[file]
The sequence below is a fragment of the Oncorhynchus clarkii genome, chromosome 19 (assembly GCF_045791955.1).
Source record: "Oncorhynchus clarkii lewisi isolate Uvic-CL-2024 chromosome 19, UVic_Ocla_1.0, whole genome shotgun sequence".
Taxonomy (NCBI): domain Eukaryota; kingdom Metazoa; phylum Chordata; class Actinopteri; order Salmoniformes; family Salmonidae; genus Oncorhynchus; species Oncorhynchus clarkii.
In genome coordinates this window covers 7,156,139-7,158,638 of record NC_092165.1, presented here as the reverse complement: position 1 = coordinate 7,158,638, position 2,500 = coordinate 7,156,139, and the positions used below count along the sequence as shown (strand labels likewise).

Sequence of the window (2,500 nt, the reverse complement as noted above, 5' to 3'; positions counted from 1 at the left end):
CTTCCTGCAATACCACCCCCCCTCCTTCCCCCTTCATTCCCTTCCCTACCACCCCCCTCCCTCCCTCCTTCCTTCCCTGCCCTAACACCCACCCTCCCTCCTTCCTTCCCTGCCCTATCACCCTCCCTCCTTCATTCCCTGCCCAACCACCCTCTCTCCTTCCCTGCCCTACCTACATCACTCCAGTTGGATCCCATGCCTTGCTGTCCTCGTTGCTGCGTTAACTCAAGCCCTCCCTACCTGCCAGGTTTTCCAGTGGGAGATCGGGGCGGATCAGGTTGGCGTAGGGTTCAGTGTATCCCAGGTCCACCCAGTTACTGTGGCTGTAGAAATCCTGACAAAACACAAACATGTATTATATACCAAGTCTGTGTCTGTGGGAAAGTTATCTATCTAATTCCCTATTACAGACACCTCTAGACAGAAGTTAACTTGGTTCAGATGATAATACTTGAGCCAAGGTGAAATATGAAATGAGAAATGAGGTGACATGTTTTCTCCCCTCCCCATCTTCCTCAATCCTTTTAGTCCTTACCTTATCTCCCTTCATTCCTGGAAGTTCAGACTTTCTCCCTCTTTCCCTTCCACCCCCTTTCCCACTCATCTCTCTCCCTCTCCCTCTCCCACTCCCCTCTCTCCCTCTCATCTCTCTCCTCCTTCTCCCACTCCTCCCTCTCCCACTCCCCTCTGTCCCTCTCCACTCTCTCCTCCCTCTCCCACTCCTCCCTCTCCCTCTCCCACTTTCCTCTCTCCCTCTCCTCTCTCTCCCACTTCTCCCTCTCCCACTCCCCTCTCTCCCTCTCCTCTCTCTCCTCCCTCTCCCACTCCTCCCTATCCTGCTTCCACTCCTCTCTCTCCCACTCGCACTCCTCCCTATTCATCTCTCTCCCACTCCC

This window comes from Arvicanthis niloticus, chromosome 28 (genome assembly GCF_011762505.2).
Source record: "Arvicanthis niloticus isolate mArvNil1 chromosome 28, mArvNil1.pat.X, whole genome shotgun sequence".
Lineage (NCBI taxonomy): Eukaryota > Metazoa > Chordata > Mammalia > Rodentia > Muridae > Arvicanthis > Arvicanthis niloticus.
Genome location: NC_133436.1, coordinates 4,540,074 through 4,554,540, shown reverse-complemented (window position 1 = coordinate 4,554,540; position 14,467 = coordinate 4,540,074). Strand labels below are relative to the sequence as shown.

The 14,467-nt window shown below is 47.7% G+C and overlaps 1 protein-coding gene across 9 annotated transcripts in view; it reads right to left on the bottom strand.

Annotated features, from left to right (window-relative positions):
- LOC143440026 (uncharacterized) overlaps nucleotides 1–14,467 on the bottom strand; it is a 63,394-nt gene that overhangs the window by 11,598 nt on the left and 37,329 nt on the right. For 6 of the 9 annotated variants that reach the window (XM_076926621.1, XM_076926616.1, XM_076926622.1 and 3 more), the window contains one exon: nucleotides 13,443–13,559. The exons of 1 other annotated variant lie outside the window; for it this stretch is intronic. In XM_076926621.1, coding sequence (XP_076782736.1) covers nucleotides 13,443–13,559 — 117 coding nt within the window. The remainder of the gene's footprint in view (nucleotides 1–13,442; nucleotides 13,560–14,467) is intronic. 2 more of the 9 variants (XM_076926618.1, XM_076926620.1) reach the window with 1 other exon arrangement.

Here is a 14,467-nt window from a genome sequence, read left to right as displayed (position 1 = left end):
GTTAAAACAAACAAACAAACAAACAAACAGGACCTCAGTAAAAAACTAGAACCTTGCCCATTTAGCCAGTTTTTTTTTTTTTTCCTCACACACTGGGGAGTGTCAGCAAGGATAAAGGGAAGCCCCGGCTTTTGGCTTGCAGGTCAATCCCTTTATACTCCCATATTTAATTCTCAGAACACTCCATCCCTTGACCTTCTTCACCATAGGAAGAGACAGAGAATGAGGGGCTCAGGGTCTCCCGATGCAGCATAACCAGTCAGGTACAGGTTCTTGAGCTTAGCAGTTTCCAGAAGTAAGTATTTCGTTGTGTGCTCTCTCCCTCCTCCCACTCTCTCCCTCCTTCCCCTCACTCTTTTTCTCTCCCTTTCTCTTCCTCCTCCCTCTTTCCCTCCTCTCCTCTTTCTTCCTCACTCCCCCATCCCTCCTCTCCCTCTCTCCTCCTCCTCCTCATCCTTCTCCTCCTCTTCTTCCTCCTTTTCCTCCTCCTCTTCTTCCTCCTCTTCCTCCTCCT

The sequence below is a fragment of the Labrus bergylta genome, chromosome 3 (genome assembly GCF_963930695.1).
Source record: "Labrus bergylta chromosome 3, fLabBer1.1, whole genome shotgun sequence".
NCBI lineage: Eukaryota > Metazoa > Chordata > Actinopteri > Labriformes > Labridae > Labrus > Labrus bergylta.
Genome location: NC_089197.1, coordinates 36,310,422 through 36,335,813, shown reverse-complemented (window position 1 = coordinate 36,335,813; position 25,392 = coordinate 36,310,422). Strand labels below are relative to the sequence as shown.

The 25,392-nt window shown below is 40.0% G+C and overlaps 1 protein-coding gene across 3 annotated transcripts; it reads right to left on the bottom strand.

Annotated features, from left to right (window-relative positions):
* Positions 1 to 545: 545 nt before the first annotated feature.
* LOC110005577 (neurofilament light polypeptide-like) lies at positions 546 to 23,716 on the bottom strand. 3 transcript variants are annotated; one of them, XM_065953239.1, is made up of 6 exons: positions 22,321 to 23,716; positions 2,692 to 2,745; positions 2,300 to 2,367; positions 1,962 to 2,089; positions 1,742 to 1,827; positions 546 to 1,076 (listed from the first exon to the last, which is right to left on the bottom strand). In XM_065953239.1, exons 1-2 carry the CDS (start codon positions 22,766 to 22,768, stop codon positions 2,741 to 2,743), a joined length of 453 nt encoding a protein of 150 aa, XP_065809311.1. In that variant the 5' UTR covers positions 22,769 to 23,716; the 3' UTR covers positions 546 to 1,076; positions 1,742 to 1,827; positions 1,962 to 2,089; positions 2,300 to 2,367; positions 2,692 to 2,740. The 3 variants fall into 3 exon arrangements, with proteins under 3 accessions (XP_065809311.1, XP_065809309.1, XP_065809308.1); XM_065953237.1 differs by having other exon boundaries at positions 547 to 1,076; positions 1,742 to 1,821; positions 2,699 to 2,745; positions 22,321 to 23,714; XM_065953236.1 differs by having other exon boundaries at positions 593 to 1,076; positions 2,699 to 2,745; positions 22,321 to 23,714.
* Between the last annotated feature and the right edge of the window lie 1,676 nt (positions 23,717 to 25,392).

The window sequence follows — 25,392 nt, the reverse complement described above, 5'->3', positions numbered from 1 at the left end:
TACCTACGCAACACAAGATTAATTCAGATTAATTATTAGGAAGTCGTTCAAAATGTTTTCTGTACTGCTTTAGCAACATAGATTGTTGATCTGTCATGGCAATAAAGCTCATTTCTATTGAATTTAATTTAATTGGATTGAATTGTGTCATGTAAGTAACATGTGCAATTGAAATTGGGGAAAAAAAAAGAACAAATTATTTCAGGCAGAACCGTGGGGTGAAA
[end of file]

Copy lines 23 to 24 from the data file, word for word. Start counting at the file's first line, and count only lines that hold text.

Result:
* LOC110005577 (neurofilament light polypeptide-like) lies at positions 546 to 23,716 on the bottom strand. 3 transcript variants are annotated; one of them, XM_065953239.1, is made up of 6 exons: positions 22,321 to 23,716; positions 2,692 to 2,745; positions 2,300 to 2,367; positions 1,962 to 2,089; positions 1,742 to 1,827; positions 546 to 1,076 (listed from the first exon to the last, which is right to left on the bottom strand). In XM_065953239.1, exons 1-2 carry the CDS (start codon positions 22,766 to 22,768, stop codon positions 2,741 to 2,743), a joined length of 453 nt encoding a protein of 150 aa, XP_065809311.1. In that variant the 5' UTR covers positions 22,769 to 23,716; the 3' UTR covers positions 546 to 1,076; positions 1,742 to 1,827; positions 1,962 to 2,089; positions 2,300 to 2,367; positions 2,692 to 2,740. The 3 variants fall into 3 exon arrangements, with proteins under 3 accessions (XP_065809311.1, XP_065809309.1, XP_065809308.1); XM_065953237.1 differs by having other exon boundaries at positions 547 to 1,076; positions 1,742 to 1,821; positions 2,699 to 2,745; positions 22,321 to 23,714; XM_065953236.1 differs by having other exon boundaries at positions 593 to 1,076; positions 2,699 to 2,745; positions 22,321 to 23,714.
* Between the last annotated feature and the right edge of the window lie 1,676 nt (positions 23,717 to 25,392).